University Bancorp in Ann Arbor, Mich., has raised $2.5 million through a debt offering that can be described as anything but routine.
The $182 million-asset University this month issued a Tier 1 participatory note certificate that complies with religious traditions that prohibit the charging of interest or guard against usury.
The 5.75% note is perpetual and does not carry a maturity date. The value of the note is tied to a bank portfolio of assets and loans, and the investors in the note share in the portfolio’s profits; if the bank's profit for a given time period exceeds 5.75%, the excess will be held in a reserve account to be disbursed to investors when profit falls below 5.75%.
University's primary adviser on the offering, the law firm Linklaters, called it the first sukuk issued under U.S. law. A sukuk is an Arabic financial certificate, meaning that it is compliant with the Islamic law Sharia.
Stephen Lange Ranzini, University's chief executive, said the note offering has even broader implications than being compliant with Islamic law. The debt is also said to comply with other religious belief systems, including Orthodox Judaism, Hinduism and Catholic canon law.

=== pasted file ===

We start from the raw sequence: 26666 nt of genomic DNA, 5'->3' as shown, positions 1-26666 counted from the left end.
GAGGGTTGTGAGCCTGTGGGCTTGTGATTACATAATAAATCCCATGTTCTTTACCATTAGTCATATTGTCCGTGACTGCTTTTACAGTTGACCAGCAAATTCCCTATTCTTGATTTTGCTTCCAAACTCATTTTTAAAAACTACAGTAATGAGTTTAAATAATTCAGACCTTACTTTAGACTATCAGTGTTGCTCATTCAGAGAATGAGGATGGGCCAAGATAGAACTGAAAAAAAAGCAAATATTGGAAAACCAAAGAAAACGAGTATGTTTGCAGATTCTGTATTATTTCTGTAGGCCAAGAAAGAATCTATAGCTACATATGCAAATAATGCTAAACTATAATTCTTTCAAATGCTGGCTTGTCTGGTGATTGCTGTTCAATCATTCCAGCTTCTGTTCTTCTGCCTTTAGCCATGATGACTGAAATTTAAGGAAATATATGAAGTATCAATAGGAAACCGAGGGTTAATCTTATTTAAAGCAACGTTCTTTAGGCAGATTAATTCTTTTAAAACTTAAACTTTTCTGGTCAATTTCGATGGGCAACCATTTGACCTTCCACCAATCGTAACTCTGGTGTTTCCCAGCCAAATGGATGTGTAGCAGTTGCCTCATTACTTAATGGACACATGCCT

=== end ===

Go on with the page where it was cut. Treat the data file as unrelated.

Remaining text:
The debt meets these religious standards because it does not pay interest. Instead, it is merely a profit-sharing instrument, Ranzini said.
It's more like "equity with a dividend that varies," Ranzini said.
The $2.5 million note was purchased by an institutional investor in the U.S. whom Ranzini declined to identify. Ranzini also declined to say if the investor had specific religious requirements.
However, the investor liked the innovative capital structure and it met the firm's need for ethical, socially responsible investments, Ranzini said.
Ranzini said it is simply a superior way to issue debt as opposed to, say, subordinated notes and was not created solely for religious reasons.
Linklaters, University's legal counsel, declined to comment.
University plans to use the proceeds to buttress its capital levels, specifically increasing its Tier 1 capital by about 18%. The bank needed to boost capital, because Basel III regulations forced community banks to devalue their holdings of mortgage-servicing rights, Ranzini said.
"If it had not been for Basel III, we would not have issued these notes," Ranzini said.
University did not use a financial adviser on the debt offering. Ranzini approached Linklaters for legal advice, because it has advised on several other Islamic-compliant debt issuances.